The former warehouse building of the Portuguese Cisterns may not look like much from the outside, but the interior makes the old building one of the town’s main attractions. Converted into a place to store water by the Portuguese, a circular skylight lets a shaft of sunlight into the otherwise gloomy cavern. Sturdy stone pillars support the arched ceiling and reflections shimmer from the thin layer of water that sits on the floor. Atmospheric and photogenic, the old cisterns have been used as a filming location for several productions, including Othello by Orson Welles.
The Espace de la Memoire Historique de la Resistance et de la Liberation is a great museum for history enthusiasts. Themes include the relationship between Morocco and France over the years, Morocco’s fight for independence, the impacts of World Wars One and Two on the nation, and the Resistance movement. It is housed within an eye-catching old building. Splashes of yellow-beige add contrast to the white exterior walls, and a clock tower is attached to one side of the flat-roofed main building. Archways, typical in Moroccan designs, contain doors into the museum, and a long balcony, complete with eaves, pillars, and ornamental plasterwork, can be seen part way up the front of the building.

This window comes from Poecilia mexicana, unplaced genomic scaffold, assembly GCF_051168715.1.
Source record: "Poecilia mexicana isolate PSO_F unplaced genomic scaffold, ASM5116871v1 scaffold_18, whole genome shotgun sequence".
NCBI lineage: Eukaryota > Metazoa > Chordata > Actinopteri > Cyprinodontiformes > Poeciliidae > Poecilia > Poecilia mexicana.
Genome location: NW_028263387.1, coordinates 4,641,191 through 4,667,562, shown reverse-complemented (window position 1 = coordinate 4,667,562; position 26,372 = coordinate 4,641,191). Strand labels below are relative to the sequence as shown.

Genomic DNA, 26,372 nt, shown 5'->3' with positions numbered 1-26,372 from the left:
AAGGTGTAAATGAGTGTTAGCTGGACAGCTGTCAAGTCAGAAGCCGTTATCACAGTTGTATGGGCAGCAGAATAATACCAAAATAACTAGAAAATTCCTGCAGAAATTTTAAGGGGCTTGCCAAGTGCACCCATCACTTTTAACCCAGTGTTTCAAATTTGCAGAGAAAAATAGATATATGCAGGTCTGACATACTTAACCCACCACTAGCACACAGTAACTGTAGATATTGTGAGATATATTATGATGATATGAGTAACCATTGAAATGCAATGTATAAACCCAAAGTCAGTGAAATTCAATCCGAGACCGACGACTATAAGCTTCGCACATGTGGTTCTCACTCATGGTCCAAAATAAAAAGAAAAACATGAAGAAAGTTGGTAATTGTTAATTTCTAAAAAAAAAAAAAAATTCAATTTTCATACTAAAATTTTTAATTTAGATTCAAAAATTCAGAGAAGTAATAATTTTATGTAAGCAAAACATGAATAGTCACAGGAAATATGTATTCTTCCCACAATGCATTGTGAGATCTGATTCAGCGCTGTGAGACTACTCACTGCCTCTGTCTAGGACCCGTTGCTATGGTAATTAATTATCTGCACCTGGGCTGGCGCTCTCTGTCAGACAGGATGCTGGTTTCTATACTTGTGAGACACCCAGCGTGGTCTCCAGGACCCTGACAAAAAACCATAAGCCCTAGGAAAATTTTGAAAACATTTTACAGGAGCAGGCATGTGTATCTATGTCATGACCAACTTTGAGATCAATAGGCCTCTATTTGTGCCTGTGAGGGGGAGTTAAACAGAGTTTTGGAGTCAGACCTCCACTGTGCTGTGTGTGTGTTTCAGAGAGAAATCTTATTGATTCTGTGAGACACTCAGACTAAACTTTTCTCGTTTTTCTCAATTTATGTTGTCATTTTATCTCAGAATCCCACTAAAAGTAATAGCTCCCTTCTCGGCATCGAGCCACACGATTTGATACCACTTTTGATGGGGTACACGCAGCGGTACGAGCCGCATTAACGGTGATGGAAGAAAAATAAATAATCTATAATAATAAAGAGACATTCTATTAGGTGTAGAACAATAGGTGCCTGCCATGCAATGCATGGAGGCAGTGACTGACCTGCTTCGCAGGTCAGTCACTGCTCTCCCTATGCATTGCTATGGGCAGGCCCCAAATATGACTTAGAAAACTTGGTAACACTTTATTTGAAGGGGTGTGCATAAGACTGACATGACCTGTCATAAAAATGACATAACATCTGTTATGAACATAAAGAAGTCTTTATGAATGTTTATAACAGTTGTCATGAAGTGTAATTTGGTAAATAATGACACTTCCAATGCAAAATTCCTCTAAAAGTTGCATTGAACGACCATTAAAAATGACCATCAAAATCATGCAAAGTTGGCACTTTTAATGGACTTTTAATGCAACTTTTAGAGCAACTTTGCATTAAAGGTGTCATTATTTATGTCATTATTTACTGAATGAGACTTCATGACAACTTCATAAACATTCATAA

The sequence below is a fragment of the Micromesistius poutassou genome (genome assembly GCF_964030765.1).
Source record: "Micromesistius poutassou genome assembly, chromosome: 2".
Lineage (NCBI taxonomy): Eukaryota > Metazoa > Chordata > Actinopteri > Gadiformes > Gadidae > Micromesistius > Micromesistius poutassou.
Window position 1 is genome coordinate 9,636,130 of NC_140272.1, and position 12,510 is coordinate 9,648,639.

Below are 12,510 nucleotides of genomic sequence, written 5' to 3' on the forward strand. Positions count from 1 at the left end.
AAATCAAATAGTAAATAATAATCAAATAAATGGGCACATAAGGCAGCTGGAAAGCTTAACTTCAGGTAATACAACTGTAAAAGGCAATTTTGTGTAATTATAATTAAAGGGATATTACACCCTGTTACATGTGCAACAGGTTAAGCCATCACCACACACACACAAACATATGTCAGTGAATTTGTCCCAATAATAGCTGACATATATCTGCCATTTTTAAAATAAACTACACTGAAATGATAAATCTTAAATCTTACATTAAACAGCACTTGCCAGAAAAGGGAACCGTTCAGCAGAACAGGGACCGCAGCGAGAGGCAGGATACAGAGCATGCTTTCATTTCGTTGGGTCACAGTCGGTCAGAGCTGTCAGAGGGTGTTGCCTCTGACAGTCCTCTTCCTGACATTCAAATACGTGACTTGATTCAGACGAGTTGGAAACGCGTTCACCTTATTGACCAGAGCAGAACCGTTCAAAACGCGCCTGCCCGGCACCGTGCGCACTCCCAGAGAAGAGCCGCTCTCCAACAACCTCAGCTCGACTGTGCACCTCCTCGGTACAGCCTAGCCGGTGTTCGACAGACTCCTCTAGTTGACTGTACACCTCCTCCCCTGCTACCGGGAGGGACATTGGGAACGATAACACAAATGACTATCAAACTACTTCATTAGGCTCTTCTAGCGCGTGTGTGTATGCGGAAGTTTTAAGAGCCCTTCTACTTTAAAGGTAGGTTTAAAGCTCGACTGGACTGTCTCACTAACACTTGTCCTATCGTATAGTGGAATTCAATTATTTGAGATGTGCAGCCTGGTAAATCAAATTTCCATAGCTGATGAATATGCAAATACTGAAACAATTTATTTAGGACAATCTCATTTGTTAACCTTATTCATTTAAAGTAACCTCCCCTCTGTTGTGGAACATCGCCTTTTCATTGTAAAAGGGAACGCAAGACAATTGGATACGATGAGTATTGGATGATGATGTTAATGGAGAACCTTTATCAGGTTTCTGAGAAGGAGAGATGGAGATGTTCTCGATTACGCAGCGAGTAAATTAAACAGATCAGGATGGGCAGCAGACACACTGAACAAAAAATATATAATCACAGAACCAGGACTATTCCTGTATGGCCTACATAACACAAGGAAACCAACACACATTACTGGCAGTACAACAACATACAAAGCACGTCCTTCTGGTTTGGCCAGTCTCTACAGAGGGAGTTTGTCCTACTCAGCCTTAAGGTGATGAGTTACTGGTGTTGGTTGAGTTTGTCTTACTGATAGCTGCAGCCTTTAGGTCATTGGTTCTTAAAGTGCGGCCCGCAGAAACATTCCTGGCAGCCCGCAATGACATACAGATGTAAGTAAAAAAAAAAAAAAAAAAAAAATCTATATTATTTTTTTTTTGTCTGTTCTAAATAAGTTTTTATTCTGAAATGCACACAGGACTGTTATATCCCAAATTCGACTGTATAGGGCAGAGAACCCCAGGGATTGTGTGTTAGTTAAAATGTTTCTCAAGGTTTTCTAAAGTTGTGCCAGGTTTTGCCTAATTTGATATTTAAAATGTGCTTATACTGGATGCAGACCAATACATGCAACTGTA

Built in the early 1900s, Theatre Afifi is a lovely example of colonial-style architure in El Jadida. The pale outer walls dazzle in the sunshine and the lovely surrounding square adds to the building’s understated grandeur. There are benches in the pedestrianised area where visitors can sit and take in their surroundings, with trees, hanging baskets of blossoms, flower beds, and statues adding to the pretty scene. Try and visit in the evening when the fountain is magically illuminated.
The main building of the luxury Mazagan Beach and Golf Resort oozes glamour and sophistication. Traditional Islamic design elements have been seamlessly interwoven with minimalistic features, creating an impressive overall visual effect. Inside, you will find opulent Moroccan designs, with decorative floors that have been polished until they shine, grand chandeliers, robust pillars, carved wood, gorgeous tile work, and Moroccan carpets. The hotel’s interiors are similar to an opulent traditional riad, with trees, fountains, and foliage within an inner courtyard.
A stunning accommodation option in El Jadida, Riad Dar El Malaika evokes images of wealthy Moroccan members of society in times gone by. The palatial building features many traditional Moroccan designs, both inside and out, with arches, pillars, geometric patterns, detailed plasterwork, spectacular tile work, high ceilings, and more. Decorative items, such as billowing window drapes, woven carpets, Moroccan lamps, traditional tea tables, and chandeliers add to the beauty. A fountain takes pride of place in the middle of a greenery-surrounded reflecting pool.
An ideal stop when travelling along the Atlantic coast from Tangier down to Agadir, via Rabat, Casablanca, and Essaouira, or an easy side trip from Marrakech or Fez, add El Jadida to your Morocco travel itinerary.